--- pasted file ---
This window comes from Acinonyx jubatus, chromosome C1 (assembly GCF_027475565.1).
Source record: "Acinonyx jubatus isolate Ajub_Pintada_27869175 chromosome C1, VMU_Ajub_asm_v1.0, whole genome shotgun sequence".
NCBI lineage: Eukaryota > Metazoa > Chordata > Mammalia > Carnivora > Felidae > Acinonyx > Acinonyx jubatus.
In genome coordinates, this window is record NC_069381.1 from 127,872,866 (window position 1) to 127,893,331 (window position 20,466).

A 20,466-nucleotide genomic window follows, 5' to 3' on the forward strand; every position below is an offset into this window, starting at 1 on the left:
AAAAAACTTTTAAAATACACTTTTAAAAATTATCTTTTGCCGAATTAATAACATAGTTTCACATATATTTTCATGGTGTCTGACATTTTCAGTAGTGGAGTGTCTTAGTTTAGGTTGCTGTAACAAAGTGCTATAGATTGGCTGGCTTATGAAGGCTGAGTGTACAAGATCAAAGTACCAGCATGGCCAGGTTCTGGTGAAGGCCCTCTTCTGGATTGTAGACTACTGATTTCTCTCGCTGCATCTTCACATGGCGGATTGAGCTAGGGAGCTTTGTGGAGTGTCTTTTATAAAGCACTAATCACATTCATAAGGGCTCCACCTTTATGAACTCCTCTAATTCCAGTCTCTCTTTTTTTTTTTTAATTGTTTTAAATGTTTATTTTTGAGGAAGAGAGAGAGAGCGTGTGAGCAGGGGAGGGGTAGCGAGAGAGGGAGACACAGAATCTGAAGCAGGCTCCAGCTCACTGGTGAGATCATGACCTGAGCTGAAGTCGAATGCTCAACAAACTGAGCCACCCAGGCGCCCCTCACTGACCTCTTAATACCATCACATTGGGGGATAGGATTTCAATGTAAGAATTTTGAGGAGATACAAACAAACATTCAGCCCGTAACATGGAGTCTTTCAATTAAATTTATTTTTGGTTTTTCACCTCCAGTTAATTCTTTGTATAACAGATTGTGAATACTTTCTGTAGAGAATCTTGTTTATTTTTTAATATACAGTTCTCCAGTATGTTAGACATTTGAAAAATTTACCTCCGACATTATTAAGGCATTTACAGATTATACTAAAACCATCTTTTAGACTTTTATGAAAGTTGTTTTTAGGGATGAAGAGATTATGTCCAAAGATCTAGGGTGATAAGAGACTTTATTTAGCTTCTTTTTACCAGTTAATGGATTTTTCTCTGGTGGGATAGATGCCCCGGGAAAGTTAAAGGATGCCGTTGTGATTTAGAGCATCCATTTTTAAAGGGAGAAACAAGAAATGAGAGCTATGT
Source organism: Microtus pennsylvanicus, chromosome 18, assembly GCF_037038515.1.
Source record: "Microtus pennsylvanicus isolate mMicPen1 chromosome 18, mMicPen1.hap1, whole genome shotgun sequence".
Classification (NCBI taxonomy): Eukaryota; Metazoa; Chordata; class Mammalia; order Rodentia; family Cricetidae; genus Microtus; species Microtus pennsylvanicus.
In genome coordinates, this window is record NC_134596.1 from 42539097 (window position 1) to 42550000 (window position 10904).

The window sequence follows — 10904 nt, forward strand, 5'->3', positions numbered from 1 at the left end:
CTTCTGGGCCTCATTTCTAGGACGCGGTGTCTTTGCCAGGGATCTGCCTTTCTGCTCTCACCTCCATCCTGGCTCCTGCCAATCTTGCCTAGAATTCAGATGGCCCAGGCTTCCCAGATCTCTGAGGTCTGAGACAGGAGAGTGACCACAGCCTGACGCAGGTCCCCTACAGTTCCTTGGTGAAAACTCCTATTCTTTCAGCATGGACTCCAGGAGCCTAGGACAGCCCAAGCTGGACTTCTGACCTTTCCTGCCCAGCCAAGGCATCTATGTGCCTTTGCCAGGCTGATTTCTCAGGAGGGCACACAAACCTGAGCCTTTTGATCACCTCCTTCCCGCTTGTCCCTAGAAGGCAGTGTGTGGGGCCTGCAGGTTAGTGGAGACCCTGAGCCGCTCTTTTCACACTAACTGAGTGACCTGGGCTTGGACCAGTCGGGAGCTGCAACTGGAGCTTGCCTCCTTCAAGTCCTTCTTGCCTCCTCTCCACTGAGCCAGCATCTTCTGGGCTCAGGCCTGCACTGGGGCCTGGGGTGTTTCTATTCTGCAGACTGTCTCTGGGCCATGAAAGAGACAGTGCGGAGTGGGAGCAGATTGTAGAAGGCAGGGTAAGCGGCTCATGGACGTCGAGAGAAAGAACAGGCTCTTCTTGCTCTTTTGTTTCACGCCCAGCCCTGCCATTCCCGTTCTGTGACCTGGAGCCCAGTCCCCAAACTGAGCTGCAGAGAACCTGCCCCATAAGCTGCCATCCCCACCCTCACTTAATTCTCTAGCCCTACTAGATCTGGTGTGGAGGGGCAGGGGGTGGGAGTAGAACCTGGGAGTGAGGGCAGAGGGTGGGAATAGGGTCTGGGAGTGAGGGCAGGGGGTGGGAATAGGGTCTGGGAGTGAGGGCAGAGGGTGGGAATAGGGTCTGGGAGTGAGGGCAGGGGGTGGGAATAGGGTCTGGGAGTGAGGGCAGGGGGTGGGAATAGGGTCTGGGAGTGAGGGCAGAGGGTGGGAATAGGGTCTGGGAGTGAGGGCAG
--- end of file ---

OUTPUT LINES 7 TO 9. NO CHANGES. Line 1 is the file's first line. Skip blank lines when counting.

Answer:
Source organism: Microtus pennsylvanicus, chromosome 18, assembly GCF_037038515.1.
Source record: "Microtus pennsylvanicus isolate mMicPen1 chromosome 18, mMicPen1.hap1, whole genome shotgun sequence".
Classification (NCBI taxonomy): Eukaryota; Metazoa; Chordata; class Mammalia; order Rodentia; family Cricetidae; genus Microtus; species Microtus pennsylvanicus.